Bioscience article looks at establishing germ-free models for preclinical research of the microbiota.
When our gut microbiota are thrown out of balance evidence suggests that it also promotes the development of irritable bowel disease. The connection doesn’t end there. Aberrations in the microbiome have been linked to other gastro-intestinal disorders as well, and conditions as varied as depression, anxiety, autism, diabetes and obesity, rheumatoid arthritis, Alzheimer’s disease, muscular dystrophy, multiple sclerosis, fibromyalgia, and perhaps some cancers.
There is now a whole community of scientists who see the microbiome as ripe for exploration. Several microbiome-related products in clinical trials (for IBD and Clostridium difficile) and new collaborations being formed between startups and larger pharma companies to develop new products.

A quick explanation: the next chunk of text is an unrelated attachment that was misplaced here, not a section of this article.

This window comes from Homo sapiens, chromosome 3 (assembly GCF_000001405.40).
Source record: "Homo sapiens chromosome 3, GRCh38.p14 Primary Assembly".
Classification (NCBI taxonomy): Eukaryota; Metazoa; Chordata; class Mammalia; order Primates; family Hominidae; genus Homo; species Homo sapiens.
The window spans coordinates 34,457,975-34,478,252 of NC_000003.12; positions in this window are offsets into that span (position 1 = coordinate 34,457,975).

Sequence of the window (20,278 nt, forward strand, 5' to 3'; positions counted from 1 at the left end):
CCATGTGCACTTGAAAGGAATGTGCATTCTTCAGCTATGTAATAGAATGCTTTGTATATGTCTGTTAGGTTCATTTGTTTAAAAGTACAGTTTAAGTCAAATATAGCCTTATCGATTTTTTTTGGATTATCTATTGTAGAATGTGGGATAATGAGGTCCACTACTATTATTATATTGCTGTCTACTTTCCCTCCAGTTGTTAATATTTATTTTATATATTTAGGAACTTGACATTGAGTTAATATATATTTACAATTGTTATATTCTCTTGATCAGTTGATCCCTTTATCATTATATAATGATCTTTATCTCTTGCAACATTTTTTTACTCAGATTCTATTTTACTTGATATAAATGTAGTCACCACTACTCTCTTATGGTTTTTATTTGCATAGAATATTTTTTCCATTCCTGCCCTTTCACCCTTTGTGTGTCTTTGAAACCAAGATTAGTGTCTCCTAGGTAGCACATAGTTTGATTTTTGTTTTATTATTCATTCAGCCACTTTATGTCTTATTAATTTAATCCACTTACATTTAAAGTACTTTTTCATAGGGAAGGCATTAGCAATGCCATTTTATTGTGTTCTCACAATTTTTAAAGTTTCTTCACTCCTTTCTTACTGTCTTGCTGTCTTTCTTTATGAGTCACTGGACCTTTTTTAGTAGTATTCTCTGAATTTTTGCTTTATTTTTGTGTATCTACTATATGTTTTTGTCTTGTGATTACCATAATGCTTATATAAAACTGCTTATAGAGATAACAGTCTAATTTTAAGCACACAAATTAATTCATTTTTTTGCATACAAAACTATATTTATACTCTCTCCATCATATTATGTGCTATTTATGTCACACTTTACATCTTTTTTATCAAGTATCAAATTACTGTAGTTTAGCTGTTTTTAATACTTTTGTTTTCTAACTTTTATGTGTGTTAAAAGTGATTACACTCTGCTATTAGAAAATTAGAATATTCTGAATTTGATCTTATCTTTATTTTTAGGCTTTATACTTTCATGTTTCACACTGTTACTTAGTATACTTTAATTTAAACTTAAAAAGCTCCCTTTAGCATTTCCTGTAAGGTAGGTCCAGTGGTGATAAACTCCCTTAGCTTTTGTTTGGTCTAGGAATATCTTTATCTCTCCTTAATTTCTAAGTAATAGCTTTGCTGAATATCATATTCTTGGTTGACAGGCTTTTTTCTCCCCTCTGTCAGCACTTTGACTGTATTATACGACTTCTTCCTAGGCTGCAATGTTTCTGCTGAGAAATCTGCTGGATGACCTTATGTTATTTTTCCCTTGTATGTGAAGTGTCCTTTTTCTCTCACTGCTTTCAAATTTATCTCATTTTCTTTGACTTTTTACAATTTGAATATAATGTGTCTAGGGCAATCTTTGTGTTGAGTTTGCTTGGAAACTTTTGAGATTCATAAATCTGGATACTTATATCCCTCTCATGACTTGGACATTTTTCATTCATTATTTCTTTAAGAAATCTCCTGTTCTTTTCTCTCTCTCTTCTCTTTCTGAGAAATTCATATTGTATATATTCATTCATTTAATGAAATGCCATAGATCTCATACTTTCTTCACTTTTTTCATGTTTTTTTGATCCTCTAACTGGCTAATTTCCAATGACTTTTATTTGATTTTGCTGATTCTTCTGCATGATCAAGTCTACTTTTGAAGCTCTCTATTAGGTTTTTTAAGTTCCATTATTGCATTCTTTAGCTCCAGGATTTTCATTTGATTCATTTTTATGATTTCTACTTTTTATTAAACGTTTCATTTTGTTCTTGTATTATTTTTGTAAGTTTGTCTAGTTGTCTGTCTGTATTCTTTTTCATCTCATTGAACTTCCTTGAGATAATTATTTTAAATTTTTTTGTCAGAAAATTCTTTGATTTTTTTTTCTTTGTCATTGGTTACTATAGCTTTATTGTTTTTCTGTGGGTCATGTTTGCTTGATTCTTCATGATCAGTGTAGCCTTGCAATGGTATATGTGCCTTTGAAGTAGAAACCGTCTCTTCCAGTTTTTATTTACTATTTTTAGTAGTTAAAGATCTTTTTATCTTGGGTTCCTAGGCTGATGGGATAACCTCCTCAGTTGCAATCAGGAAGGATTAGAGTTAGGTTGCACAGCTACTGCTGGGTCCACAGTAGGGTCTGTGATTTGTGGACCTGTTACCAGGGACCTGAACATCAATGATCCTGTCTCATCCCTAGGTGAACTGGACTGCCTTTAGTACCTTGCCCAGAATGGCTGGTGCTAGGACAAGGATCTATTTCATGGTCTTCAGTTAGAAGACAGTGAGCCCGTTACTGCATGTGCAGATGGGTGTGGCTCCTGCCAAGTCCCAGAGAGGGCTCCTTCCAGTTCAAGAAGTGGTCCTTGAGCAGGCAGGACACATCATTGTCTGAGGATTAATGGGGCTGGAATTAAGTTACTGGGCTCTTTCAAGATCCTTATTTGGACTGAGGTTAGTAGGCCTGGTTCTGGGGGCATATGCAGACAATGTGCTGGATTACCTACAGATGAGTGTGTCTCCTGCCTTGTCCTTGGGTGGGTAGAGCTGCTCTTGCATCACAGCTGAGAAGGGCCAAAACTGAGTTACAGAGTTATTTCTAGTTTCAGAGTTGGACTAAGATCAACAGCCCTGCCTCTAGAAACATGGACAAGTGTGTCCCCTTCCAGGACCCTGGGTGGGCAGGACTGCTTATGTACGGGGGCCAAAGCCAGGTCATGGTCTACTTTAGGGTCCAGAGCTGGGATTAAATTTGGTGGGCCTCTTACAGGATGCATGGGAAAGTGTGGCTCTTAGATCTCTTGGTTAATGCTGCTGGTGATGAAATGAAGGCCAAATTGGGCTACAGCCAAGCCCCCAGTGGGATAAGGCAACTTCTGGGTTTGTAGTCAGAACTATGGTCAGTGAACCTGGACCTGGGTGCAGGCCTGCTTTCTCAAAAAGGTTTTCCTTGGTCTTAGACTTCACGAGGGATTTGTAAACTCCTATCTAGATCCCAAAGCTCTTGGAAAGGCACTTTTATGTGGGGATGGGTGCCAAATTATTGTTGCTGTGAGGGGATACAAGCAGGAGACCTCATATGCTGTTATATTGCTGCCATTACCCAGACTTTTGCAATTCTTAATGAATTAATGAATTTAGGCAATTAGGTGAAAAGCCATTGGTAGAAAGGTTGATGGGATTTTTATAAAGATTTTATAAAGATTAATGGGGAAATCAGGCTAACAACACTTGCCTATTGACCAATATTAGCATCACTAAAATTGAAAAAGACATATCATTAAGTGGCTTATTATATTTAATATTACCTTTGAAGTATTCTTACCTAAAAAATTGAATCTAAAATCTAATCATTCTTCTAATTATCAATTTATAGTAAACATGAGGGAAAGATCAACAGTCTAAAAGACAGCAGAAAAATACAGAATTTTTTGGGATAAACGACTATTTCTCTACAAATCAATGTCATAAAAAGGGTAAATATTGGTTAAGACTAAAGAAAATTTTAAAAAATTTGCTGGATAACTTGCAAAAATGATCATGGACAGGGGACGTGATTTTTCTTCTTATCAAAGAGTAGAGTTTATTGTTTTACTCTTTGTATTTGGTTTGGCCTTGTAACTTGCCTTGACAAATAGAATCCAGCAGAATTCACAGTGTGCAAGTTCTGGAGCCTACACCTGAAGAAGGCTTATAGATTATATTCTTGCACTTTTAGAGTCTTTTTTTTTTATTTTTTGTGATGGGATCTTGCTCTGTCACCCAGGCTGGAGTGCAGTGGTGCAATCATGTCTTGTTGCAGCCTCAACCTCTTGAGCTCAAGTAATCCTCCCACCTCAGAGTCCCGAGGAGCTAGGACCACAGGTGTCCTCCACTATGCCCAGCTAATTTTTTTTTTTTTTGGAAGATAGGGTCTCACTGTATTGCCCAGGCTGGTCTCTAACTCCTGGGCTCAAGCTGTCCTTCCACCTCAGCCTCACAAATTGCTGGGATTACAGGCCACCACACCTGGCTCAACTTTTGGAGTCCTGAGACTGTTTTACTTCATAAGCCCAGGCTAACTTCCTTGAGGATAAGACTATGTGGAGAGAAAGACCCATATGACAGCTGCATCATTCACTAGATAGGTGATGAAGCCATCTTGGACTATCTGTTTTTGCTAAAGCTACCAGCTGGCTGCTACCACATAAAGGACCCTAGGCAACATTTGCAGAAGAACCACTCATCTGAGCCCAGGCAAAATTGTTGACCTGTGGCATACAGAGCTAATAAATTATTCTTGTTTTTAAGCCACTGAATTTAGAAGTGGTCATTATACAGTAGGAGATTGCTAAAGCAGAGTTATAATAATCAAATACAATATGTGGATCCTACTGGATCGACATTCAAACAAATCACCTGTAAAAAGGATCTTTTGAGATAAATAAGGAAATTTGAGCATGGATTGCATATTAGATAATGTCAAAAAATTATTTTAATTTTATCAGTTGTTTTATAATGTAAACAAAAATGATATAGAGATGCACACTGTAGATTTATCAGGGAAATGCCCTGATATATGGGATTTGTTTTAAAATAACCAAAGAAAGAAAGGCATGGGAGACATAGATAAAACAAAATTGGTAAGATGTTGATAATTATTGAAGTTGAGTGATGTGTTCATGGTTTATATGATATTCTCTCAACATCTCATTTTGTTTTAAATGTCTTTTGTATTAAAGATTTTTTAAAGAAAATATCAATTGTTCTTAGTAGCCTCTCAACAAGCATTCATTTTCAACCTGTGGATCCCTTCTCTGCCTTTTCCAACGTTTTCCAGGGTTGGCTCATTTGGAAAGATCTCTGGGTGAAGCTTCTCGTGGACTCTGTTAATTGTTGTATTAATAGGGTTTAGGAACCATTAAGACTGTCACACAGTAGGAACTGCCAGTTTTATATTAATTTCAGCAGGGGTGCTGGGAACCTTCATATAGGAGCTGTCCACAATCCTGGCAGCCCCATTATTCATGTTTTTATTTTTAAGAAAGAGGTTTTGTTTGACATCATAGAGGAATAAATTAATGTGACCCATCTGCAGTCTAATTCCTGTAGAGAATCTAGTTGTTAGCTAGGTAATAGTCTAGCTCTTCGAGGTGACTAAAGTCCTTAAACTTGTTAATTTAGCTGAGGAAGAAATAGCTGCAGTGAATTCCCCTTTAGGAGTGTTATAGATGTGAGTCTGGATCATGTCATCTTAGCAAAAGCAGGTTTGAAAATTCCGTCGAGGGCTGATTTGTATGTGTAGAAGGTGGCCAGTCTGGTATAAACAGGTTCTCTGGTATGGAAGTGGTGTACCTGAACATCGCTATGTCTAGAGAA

How can animal models be best used to study the human microbiota, and what are the specific challenges in using animal models for the development of microbiome-based therapeutics? Germ-free mice, which are demonstrably free of microbes throughout their lifetime, are uniquely valuable to study the interaction between the host and its microbiota, says Chris Dowdy, who works in Charles River’s Genetically Engineered Models and Services. But generating and maintaining the biosecurity of the animal’s microenvironment is a huge challenge. In this recent article in Bioscience, Dowdy explains how recent advances in detection and analysis technologies, such as next generation sequencing (NGS), are helping us to utilize germ-free mice more effectively by shedding light on what organisms are present in germ-free mice, and how those populations are altered in disease. You can read the entire article here. And if you are interesting in reaching more about germ-free mice and their role in studying the microbiome, check out our video blog filmed last summer at the Charles River Short Course.